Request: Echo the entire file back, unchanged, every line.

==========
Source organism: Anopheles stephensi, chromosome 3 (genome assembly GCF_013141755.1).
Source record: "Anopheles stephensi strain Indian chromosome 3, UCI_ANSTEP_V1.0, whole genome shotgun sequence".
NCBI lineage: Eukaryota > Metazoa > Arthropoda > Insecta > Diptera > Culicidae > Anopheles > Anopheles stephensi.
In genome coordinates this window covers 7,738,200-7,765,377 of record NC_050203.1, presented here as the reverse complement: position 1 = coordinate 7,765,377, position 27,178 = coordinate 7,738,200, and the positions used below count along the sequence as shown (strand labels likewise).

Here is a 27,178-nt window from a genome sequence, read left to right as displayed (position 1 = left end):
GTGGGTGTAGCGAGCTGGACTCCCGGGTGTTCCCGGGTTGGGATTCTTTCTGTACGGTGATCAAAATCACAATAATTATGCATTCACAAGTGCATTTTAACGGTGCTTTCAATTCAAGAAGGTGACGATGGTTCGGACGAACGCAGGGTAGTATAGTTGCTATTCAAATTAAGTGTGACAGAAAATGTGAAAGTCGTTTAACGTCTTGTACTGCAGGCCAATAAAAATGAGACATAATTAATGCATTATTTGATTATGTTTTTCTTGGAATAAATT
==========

Source organism: Anopheles stephensi, chromosome 3 (genome assembly GCF_013141755.1).
Source record: "Anopheles stephensi strain Indian chromosome 3, UCI_ANSTEP_V1.0, whole genome shotgun sequence".
NCBI lineage: Eukaryota > Metazoa > Arthropoda > Insecta > Diptera > Culicidae > Anopheles > Anopheles stephensi.
In genome coordinates this window covers 7,738,200-7,765,377 of record NC_050203.1, presented here as the reverse complement: position 1 = coordinate 7,765,377, position 27,178 = coordinate 7,738,200, and the positions used below count along the sequence as shown (strand labels likewise).

Here is a 27,178-nt window from a genome sequence, read left to right as displayed (position 1 = left end):
GTGGGTGTAGCGAGCTGGACTCCCGGGTGTTCCCGGGTTGGGATTCTTTCTGTACGGTGATCAAAATCACAATAATTATGCATTCACAAGTGCATTTTAACGGTGCTTTCAATTCAAGAAGGTGACGATGGTTCGGACGAACGCAGGGTAGTATAGTTGCTATTCAAATTAAGTGTGACAGAAAATGTGAAAGTCGTTTAACGTCTTGTACTGCAGGCCAATAAAAATGAGACATAATTAATGCATTATTTGATTATGTTTTTCTTGGAATAAATT